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Socket Compatibility And The A85X FCH

AMD Trinity On The Desktop: A10, A8, And A6 Get Benchmarked!

Want Trinity? You Need A New Motherboard

Perhaps the biggest downer for early adopters of AMD’s Fusion initiative is the quickness with which the company is deprecating support for the Socket FM1 interface used to enable desktop-class Llano APUs. In much the same way that Intel replaced LGA 1156 with a very similarly-sized LGA 1155, AMD’s existing 905-pin socket is giving way to a 904-pin one.

Presumably, changes to the FM2 interface came about due to power delivery, since the PCIe and DDR3 I/Os shouldn’t be any different. Whatever the reason, though, Llano-based APUs won’t drop into FM2-equipped boards, and Trinity-based APUs won’t work in platforms with Socket FM1. As you can see in the image above, Socket FM2, on the left, and FM1, on the right, are keyed completely differently.

Meet The New A85X FCH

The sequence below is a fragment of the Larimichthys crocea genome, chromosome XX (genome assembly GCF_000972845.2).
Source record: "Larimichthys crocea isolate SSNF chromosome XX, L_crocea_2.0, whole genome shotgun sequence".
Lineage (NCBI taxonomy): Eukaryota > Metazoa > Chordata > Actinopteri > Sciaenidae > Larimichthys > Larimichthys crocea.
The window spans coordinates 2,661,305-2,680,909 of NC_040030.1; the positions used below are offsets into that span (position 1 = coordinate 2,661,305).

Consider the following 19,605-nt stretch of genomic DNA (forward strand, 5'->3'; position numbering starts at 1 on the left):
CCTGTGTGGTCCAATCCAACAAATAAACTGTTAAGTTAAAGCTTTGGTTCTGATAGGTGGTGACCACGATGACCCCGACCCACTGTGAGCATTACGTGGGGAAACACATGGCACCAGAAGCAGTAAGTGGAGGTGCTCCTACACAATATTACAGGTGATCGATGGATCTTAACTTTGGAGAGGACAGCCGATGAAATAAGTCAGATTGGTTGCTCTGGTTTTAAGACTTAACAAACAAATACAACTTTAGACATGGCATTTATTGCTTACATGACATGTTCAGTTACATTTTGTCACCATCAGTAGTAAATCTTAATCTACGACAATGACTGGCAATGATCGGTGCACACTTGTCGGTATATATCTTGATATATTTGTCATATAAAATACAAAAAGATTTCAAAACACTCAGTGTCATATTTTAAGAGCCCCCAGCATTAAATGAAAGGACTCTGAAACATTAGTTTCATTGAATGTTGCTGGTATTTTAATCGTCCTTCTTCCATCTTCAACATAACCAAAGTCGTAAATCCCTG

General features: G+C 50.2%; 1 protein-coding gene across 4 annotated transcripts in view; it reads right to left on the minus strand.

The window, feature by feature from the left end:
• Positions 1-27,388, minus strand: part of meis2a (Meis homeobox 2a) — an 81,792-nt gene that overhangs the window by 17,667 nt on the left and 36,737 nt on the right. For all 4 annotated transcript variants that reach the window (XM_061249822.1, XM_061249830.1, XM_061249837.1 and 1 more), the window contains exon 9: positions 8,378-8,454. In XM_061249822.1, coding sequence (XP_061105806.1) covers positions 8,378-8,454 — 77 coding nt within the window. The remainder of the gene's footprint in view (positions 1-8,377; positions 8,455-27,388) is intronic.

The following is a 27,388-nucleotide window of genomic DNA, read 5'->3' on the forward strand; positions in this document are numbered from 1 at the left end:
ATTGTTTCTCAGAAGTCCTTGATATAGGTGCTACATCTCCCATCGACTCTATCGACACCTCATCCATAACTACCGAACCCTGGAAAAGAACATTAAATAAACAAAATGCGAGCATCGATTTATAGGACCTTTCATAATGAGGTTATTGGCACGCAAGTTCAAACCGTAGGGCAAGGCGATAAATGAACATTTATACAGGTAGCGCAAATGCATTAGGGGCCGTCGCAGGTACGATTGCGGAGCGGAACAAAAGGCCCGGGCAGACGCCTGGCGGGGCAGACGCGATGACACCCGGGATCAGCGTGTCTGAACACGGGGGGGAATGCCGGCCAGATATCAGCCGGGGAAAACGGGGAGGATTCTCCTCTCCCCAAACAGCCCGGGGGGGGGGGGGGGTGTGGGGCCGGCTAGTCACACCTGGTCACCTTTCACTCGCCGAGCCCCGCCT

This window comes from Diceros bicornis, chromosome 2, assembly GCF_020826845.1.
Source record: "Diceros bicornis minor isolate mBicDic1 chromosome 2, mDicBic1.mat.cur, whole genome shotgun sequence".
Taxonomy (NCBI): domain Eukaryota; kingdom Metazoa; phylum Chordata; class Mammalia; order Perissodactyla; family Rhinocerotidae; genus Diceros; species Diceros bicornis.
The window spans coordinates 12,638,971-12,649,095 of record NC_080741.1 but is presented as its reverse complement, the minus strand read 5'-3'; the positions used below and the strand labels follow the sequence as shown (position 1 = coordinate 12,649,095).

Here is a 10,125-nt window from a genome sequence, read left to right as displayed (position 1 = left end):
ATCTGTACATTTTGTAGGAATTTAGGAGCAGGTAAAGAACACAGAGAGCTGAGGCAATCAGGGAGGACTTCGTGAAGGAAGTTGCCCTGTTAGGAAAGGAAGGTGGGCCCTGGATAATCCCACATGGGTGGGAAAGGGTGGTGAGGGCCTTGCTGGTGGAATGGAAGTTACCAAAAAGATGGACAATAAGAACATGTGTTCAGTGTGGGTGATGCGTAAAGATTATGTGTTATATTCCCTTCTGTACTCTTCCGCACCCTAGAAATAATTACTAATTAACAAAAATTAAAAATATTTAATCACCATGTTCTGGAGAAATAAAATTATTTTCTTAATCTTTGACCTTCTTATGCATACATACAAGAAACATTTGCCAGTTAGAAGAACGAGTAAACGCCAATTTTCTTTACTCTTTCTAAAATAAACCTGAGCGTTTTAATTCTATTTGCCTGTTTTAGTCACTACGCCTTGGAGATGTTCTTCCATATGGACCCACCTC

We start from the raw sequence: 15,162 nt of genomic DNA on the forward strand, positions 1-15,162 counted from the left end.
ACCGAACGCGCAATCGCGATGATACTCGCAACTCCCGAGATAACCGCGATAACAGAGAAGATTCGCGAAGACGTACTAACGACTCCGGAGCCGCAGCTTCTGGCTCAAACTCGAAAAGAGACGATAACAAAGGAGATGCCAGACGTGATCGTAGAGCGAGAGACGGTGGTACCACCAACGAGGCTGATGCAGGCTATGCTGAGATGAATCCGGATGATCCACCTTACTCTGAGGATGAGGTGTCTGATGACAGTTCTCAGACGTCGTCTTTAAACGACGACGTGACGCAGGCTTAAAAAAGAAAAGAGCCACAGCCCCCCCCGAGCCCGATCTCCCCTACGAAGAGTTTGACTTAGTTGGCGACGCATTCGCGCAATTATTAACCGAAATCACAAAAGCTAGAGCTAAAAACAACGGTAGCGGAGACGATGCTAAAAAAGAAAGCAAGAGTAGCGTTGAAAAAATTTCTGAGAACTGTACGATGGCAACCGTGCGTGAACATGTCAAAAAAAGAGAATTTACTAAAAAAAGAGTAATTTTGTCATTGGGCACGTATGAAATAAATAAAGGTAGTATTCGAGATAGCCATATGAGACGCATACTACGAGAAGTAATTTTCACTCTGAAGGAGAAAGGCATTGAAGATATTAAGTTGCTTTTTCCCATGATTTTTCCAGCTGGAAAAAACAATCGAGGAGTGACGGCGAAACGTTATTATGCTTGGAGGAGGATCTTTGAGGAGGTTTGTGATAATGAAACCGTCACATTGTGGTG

Although Trinity-based APUs are not socket-compatible with Llano, there’s nothing precluding motherboard vendors from attaching existing Fusion Controller Hubs to the new processor’s four-lane UMI interface. We actually have two FM2-equipped motherboards in the lab: ASRock’s FM2A75 Pro4 and a platform based on A85X, formerly referred to as Hudson-D4.

In reality, the two chipsets are pretty hard to tell apart. Basically, A85X gives you eight SATA 6Gb/s-capable ports, RAID 5 support, and the ability to divide the APU’s 16 lanes of PCI Express 2.0 into a pair of x8 links.

Otherwise, you’re looking at the same combination of USB 2.0 and 3.0 ports (4 + 10), the same four-lane Unified Media Interface, four lanes of second-gen PCIe, and four-channel audio (along with FIS-based switching, mSATA support, legacy PCI, and so on). AMD has not yet added PCI Express 3.0 support to any of its platforms, and isn’t expected to for some time.

More than likely, you’ll look to A75-based boards with Socket FM2 interfaces to save a little money, or A85-based platforms as a more feature-complete step up.

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